Posted 9/5/2012 - 3:23:54 PM
NASHVILLE—The fourth annual Hotel Data Conference kicked off at the Loews Vanderbilt Hotel here with cautious optimism for continued improvement in the U.S. lodging industry, despite some troubling signs in the overall economy.
In the event’s opening session, Adam Sacks, managing director of Tourism Economics, noted the “global and U.S. economies are in a state of slowdown.” He added 2012 GDP growth in the U.S. is expected to be roughly 2.2% followed by a decline to some 2% growth in 2013. However, Sacks noted some reasons for cautious optimism included strong cash positions; signs of life in the housing market; the historically low price of money; progress in the labor markets; and competitive positioning.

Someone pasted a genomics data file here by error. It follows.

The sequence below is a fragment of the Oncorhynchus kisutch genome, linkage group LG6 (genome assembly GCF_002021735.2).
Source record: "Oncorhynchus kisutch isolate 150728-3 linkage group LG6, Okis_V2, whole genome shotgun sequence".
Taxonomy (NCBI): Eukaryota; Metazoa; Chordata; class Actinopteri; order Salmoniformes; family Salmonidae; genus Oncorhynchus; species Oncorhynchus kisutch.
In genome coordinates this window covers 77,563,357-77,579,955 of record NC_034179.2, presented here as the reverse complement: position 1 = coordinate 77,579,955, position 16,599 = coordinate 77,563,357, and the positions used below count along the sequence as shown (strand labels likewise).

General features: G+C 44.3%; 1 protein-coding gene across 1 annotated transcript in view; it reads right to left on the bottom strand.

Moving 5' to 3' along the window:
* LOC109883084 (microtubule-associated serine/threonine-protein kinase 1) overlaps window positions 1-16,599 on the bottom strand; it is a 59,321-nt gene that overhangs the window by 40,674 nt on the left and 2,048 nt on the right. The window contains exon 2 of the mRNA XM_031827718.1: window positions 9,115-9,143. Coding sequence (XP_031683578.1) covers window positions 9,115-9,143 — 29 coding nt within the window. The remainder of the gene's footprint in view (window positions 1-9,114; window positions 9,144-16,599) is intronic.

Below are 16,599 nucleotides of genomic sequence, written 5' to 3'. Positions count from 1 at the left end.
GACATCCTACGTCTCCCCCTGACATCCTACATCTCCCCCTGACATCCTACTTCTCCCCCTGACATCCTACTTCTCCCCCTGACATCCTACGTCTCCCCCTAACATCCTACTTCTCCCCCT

Adam Weissenberg, vice chairman and global leader of Travel, Hospitality & Leisure, Deloitte Touche Tohmatsu, noted his firm expects business travel to taper off as there are “less people forecast to travel in the back half” of this year.
Jan Freitag, SVP/Smith Travel Research, stated that in the first seven months of 2012 some 638 million rooms were sold, which is “more than ever.” He noted July also was a record month for room sales. He added, however, that as of July, the average daily rate for U.S. hotels was $104, still down from the $108 recorded in September of 2008.
Freitag summed up saying “demand growth is off the charts, while supply growth is nonexistent” and that “RevPAR growth is going to be rate driven.”